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March 25, 2015

BOOK vs MOVIE by @KathleenMBarker

English: Movie tapes in a abandoned theatre
English: Movie tapes in a abandoned theatre (Photo credit: Wikipedia)
When a new movie that is based upon a book hits the big screen, do you watch the movie or read the book first?

Of course, if you are reading this post on a blog titled "Girl Who Reads", then you'd likely to choose the book. Yet the chicken-or-egg process of a good story should evoke a moment's hesitation. My own answer? It depends.

Unlike many of my bookaholic friends, I do not keep an eagle eye on the New York Times bestseller list. My never-ending to-read list comes from a select group of guinea pig acquaintances who have given a book a big thumbs up.

Don't get me wrong. I love a good movie too, but it's rare to find one that captures the images that my mind has conjured from the book that it is based on. Usually films have difficulty compressing the story satisfactorily into the 90-120 minute attention span of the average movie audience.

Recently, I had two completely different book vs. movie experiences. The first evolved from a former classmate and Facebook friend who raved about a book that involved a historical romance AND time travel. Normally I hate time travel tales, but she carried on so that I bought the book just to shut her up. How good could it be if it had been written over 22 years ago and I'd never heard of it? I had no idea what I was getting myself into.

Photo credit: STARZ
As I became more entangled in the story of Jamie Fraser and Claire Randall, I dreaded reaching the end of Diana Gabaldon's Outlander. Yet I need not have worried...there are 8 books in the series that range from 848 to 1488 pages each. I plowed through them all at a record pace. Much to my delight, I discovered that a television series began last fall on the STARZ channel. I quickly added it to see how disappointed I would be at the small screen version of such a tale. I have watched these first eight shows several times in anticipation of the next new installments that start April 4th. Reading these books has enriched my appreciation for the televised series, which is done very well, indeed. In fact, I plan to read all 8 of the books again, more slowly, to appreciate what I devoured quickly in the first go-round.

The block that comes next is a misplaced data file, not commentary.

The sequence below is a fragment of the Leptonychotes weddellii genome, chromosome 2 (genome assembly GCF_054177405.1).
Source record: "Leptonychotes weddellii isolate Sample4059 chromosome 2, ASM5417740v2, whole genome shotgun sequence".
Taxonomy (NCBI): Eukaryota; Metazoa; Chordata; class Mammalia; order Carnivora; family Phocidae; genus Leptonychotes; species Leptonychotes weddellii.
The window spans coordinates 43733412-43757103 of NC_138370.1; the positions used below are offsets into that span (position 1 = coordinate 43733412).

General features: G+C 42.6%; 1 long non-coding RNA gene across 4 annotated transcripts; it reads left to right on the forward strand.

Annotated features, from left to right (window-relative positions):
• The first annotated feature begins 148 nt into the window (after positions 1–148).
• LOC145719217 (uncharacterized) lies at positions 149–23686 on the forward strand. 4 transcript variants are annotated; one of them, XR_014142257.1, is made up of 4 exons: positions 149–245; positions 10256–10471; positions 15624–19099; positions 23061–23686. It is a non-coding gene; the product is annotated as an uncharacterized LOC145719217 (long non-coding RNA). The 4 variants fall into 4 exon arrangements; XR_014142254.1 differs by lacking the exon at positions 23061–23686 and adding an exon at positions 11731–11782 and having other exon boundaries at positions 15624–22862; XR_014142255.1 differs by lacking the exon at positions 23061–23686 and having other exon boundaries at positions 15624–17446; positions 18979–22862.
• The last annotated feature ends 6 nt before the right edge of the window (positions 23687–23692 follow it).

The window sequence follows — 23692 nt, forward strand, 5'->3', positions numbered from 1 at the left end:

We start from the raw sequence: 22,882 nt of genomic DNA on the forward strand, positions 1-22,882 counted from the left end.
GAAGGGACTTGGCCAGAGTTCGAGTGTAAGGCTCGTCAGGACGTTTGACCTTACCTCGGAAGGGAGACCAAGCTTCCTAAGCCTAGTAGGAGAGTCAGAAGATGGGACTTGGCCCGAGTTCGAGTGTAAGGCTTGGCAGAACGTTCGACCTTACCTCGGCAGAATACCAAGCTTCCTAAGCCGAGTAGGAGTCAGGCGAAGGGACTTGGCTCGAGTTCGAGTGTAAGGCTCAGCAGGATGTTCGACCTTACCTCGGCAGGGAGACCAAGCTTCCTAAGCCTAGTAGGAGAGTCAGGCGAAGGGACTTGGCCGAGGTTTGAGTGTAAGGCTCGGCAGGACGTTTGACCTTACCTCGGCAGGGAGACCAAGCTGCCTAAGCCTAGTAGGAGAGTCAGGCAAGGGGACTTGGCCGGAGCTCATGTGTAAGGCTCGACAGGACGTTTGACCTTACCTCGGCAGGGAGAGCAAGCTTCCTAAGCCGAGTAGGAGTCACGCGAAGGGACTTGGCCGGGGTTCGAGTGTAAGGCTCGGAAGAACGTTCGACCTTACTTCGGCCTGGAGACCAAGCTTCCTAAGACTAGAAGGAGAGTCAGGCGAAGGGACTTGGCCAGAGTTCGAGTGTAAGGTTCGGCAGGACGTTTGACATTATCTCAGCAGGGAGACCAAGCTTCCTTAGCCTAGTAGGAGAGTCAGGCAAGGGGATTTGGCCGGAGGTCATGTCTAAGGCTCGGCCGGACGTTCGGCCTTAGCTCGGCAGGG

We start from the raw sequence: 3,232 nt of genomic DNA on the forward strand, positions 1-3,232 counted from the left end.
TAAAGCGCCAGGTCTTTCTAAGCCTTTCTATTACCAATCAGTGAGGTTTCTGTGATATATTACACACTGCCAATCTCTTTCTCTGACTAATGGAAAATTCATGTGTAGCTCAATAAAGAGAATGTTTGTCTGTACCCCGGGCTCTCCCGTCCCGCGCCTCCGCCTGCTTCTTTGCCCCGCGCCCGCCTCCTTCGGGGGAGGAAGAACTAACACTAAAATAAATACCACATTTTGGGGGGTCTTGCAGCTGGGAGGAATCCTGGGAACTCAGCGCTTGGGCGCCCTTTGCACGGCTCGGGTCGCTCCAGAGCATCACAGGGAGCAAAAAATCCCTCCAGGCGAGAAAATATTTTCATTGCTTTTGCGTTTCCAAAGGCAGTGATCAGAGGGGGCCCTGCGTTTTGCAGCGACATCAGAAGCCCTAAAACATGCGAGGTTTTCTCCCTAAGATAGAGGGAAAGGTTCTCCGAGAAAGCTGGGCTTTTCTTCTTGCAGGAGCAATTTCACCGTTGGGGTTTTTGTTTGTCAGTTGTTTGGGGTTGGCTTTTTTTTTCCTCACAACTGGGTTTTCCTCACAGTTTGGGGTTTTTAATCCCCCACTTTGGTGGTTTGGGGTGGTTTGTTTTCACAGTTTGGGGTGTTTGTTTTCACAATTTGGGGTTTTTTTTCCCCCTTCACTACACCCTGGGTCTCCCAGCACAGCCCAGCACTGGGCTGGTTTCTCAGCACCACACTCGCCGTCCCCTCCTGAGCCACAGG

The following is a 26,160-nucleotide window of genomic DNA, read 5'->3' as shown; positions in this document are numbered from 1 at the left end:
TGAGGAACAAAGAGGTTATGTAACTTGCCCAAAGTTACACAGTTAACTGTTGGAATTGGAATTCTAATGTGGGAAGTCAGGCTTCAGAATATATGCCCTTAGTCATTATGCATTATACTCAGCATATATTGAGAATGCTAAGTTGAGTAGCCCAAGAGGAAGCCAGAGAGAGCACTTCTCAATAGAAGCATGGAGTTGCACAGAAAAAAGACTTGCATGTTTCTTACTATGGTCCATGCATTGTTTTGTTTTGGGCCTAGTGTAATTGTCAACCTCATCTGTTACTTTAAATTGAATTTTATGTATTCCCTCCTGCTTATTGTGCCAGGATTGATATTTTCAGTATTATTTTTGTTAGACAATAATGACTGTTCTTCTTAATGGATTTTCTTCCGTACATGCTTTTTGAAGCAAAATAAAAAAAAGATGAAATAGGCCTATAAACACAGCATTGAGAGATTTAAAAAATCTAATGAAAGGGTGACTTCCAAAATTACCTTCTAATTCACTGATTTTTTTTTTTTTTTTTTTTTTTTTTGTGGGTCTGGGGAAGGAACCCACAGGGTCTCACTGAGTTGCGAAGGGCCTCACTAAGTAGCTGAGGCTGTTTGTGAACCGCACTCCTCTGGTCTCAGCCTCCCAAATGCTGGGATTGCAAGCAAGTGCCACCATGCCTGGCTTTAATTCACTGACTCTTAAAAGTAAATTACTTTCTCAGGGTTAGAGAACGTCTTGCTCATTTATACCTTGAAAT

Photo credit: IMDb

This scenario is not always the case.

Not too long ago, I watched the movie Gone Girl.  It was so entertaining and smartly made, that I felt sure the book by Gillian Flynn would be terrific. SO wrong (cue the Debbie Downer music here). After nearly 100 pages - and hating every paragraph - I'm not sure I'll finish it. All I can do is wonder how the book was ever a bestseller. Clearly, I am in the minority here as there are over 37,000 reviews on Amazon with an average rating of 4 out of 5 stars.

A great book won't always be a great movie, and a mediocre book can be a very good movie. Where do you stand: book or movie first?

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  1. I do try my best to read a book before I watch a movie or TV series. However, there have been occasions when I don't realise that a movie was a book first. I do tend to prefer books over the movies but I still do like the movies. They both have their own merits - I'm the only one in my family that really reads so I have to watch a film with the family to be able to a story.

    1. Lauren, I too am often surprised to discover a book only after the movie or tv show appears.

  2. I've often wondered if it makes a difference to the experience if you read book then watch film or vice versus. I'm surprised you didn't like the book for Gone Girl if you enjoyed the film... as I thought these were pretty close in experience (I loved the book) There are a few books/films where I've enjoyed both but generally I stick to the book only so not to be disappointed

    1. I wish I knew why the book rubbed me the wrong way, Cleo! It seems the more a movie has to condense, the more likely I am to enjoy it only after I've read the book.